Let us begin with considering his first, falsificationist, statement. As his premises, we can identify the following: There is a (and only one) objective reality (Popper 2000: 81). The aim of science is to come as close as possible to the truth (understood as correspondence with the facts) concerning this reality (Popper 2000: 24). Science is guided by (what Popper calls) the Rationality Principle (Popper 1996: 181, see below).
His line of reasoning goes as follows: Because scientists are guided by the µRationality Principle¶ VHH EHORZ , they do not aim at verifying hypotheses but at falsifying them (Popper 2008: 33). For falsifying a hypothesis, no induction is needed: The observation of one single occurrence being in contrast with theory's prediction is sufficient to constuct a logically valid deductive argument which shows that the theory is falsified (Popper 2008: 20). As an example, imagine that some theory T claims that all humans are male. Therefore, a proponent of T claims that the next human being that will enter this room must be male. We look at reality and see that the next human being who enters the room happens to be female. The logical conclusion to draw is that theory T is wrong in its claim that all humans are male. Drawing this conclusion is a purely deductive act. Science only involves falsification, falsification does not involve induction, therefore science does not involve induction (Popper 2008: 20f.).
We do not have to bother ± for the time being ± whether we agree with his realist premise or whether we agree with his premise concerning the aim of science. Whether we agree with Popper's third premise,though,is essential, as Popper's entire falsificationist argumentation is based on it. To be able to judge whether we agree with this premise, we have to see what Popper means by the term 'Rationality Principle'.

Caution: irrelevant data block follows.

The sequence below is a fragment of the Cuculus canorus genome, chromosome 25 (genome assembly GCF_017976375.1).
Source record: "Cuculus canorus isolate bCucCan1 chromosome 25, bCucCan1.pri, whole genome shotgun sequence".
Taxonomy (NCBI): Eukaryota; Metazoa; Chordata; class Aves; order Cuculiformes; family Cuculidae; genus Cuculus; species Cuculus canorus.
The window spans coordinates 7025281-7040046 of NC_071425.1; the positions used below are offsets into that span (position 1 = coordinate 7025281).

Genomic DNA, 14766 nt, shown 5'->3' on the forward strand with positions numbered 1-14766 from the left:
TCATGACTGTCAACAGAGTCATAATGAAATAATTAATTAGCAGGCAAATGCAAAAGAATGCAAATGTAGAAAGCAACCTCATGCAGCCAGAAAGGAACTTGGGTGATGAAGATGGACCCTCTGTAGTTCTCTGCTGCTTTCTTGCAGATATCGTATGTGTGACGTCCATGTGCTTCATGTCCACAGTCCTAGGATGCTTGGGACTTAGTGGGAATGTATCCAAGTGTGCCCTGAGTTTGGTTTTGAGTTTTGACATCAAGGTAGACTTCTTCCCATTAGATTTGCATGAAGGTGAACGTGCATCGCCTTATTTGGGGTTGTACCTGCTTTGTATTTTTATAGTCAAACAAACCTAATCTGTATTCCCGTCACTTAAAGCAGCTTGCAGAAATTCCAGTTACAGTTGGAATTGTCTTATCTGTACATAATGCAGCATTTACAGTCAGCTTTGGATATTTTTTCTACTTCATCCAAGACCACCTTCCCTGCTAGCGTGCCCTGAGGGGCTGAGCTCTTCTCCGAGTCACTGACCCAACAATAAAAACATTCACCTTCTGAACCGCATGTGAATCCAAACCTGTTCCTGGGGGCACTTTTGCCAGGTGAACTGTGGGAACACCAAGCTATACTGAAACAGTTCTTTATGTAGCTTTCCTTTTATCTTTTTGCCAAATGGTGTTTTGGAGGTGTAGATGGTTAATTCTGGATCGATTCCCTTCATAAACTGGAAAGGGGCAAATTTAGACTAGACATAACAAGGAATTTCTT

According to Popper, for person X to be rational, she has to acknowledge that her knowledge and beliefs are hypothetical (i.e. open to criticism and change) (Popper 1996: 180). Popper holds that science is guided by the Rationality Principle. This principle states that scientists have to put forward falsifiable, i.e. empirically refutable hypotheses and enter in critical discussion about them (Popper 1996: 160). Furthermore, the Rationality Principle implies that the decisions about whether or not to (tentatively) adopt a theory has to be based on the judgement of whether the theory seems to be closer to the truth (i.e. to have a higher degree of verisimilitude) than the known alternatives (Popper 2000: 33). In making this judgement, X has to take into account the results of observations (Popper 2000: 32), the theory's consistency,its agree of falsifiablity, its relevance, and its explanatory power (Popper 2000: 55).
I do not believe that this premise is adequate. It is impossible to investigate empirically whether all scientists do think and act like that. Still, using Popper's own methode, one can show that this claim cannot be true.There are many scholars who claim that they do not think and act this way (see Vickers 2011). Each single one of them is sufficient to deductively refute Popper's thesis.That is logically valid can easily be seen: Popper (2008) claims that all scholars are guided by the Rationality Principle.
1 Since Kant, the Problem of Induction has often been called µ+XPH¶V SUREOHP¶ (see e.g., Bird 2002: 165). Still, with Beebee (2006) I hold that attributing the Problem of Induction to Hume is inadequate. Hume will therefore play no role in this essay. For further information Hume's account of knowledge and causality see Ladyman 2005).
2 Let X denote some person who happens to be female.
3 The problem has been formulated like that because formulations that do not mention step (i.), (ii.) and (ix.) deprive the Problem of Induction of much of its relevancy for the philosophy of science.
4 This way of formulating the Problem of Induction is compatible with, but not identical with Popper's (2000:32f.,53) desciption of the problem